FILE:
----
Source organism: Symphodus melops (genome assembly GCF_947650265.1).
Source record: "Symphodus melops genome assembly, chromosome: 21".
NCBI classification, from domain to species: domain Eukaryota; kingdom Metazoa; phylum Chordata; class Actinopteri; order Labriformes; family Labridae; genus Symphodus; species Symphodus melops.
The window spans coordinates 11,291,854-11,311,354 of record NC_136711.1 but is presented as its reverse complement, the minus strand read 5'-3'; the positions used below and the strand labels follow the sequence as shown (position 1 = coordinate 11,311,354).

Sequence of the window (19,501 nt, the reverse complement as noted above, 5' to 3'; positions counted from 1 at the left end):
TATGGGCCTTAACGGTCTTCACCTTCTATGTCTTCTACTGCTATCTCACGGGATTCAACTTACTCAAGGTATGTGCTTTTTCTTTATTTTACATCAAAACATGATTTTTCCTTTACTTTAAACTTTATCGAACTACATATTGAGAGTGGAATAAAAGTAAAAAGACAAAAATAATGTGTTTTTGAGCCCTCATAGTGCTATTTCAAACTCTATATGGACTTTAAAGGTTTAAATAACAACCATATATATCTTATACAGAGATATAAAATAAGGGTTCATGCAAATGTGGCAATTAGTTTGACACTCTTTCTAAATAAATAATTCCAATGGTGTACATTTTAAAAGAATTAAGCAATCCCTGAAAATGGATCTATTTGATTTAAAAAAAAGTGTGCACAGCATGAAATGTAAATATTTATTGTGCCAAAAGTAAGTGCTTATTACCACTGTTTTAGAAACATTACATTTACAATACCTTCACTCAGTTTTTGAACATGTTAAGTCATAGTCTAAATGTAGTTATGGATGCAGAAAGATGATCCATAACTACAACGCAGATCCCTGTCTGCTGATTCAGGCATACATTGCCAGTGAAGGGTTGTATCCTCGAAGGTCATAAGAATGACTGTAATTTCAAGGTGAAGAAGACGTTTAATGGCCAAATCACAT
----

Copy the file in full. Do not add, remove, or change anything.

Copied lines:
Source organism: Symphodus melops (genome assembly GCF_947650265.1).
Source record: "Symphodus melops genome assembly, chromosome: 21".
NCBI classification, from domain to species: domain Eukaryota; kingdom Metazoa; phylum Chordata; class Actinopteri; order Labriformes; family Labridae; genus Symphodus; species Symphodus melops.
The window spans coordinates 11,291,854-11,311,354 of record NC_136711.1 but is presented as its reverse complement, the minus strand read 5'-3'; the positions used below and the strand labels follow the sequence as shown (position 1 = coordinate 11,311,354).

Sequence of the window (19,501 nt, the reverse complement as noted above, 5' to 3'; positions counted from 1 at the left end):
TATGGGCCTTAACGGTCTTCACCTTCTATGTCTTCTACTGCTATCTCACGGGATTCAACTTACTCAAGGTATGTGCTTTTTCTTTATTTTACATCAAAACATGATTTTTCCTTTACTTTAAACTTTATCGAACTACATATTGAGAGTGGAATAAAAGTAAAAAGACAAAAATAATGTGTTTTTGAGCCCTCATAGTGCTATTTCAAACTCTATATGGACTTTAAAGGTTTAAATAACAACCATATATATCTTATACAGAGATATAAAATAAGGGTTCATGCAAATGTGGCAATTAGTTTGACACTCTTTCTAAATAAATAATTCCAATGGTGTACATTTTAAAAGAATTAAGCAATCCCTGAAAATGGATCTATTTGATTTAAAAAAAAGTGTGCACAGCATGAAATGTAAATATTTATTGTGCCAAAAGTAAGTGCTTATTACCACTGTTTTAGAAACATTACATTTACAATACCTTCACTCAGTTTTTGAACATGTTAAGTCATAGTCTAAATGTAGTTATGGATGCAGAAAGATGATCCATAACTACAACGCAGATCCCTGTCTGCTGATTCAGGCATACATTGCCAGTGAAGGGTTGTATCCTCGAAGGTCATAAGAATGACTGTAATTTCAAGGTGAAGAAGACGTTTAATGGCCAAATCACAT